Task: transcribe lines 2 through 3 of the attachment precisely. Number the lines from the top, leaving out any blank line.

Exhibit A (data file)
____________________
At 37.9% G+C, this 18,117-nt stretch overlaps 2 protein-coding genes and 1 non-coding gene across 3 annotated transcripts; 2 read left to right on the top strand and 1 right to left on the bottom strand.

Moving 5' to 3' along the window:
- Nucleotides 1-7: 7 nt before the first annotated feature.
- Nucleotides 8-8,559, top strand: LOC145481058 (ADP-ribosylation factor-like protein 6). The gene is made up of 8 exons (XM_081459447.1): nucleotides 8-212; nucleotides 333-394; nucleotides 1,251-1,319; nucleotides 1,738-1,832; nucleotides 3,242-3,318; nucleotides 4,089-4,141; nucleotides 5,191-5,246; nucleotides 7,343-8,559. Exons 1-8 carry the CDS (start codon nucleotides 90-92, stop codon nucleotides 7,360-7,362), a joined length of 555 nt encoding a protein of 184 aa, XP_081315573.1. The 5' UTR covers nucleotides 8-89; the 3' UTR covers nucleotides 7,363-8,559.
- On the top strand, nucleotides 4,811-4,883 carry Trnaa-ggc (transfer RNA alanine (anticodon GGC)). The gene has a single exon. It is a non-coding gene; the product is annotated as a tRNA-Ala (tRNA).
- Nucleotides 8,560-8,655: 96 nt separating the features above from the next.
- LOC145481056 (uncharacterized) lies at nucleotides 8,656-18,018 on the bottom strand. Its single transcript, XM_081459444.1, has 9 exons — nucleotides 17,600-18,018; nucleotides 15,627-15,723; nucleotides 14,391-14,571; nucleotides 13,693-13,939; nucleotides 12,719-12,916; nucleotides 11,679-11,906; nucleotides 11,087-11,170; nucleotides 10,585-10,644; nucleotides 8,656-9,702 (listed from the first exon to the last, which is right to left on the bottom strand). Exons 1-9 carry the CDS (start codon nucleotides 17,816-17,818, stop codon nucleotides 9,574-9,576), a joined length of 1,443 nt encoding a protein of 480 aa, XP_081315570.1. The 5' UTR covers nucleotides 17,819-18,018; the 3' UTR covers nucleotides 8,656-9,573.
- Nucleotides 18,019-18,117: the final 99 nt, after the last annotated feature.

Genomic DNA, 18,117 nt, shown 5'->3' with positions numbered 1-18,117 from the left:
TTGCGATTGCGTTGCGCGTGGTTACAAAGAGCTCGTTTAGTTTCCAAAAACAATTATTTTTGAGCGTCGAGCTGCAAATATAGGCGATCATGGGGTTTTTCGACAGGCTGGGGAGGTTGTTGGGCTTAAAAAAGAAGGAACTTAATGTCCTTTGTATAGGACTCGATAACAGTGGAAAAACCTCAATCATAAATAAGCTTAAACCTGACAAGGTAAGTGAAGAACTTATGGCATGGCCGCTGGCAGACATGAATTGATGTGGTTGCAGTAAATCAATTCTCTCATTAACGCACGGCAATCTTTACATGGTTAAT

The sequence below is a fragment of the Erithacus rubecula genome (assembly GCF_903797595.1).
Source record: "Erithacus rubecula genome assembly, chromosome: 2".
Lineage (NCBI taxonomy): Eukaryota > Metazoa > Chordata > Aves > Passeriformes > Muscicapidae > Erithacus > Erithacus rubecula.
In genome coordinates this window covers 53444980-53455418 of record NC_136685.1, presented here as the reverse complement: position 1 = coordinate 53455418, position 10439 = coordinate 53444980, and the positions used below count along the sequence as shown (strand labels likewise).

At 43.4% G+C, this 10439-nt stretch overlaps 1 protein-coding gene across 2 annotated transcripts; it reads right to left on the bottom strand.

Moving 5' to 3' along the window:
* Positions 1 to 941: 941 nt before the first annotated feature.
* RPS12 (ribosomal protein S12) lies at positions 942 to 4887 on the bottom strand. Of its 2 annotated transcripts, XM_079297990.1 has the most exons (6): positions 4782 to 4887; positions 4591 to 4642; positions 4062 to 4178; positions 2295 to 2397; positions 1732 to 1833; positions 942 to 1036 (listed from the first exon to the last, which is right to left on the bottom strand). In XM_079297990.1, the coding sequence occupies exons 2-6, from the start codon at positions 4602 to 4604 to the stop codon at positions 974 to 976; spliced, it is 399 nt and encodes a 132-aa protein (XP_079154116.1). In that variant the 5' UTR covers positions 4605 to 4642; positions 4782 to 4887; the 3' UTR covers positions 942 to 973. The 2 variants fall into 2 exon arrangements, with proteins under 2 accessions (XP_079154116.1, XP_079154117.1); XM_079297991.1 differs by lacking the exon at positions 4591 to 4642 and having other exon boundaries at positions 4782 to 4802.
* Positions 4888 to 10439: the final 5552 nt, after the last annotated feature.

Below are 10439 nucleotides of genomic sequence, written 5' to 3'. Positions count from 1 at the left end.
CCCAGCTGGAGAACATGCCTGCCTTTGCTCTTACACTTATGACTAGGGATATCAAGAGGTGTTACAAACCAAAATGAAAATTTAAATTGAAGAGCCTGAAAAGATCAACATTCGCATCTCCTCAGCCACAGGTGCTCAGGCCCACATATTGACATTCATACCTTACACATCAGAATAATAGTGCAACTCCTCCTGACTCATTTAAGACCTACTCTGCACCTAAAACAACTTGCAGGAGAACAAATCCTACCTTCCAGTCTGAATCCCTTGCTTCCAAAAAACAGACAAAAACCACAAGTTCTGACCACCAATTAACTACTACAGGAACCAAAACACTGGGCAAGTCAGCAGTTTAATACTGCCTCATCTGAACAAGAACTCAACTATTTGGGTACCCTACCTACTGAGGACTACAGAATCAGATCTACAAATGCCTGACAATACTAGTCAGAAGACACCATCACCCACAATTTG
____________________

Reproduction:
Moving 5' to 3' along the window:
- Nucleotides 1-7: 7 nt before the first annotated feature.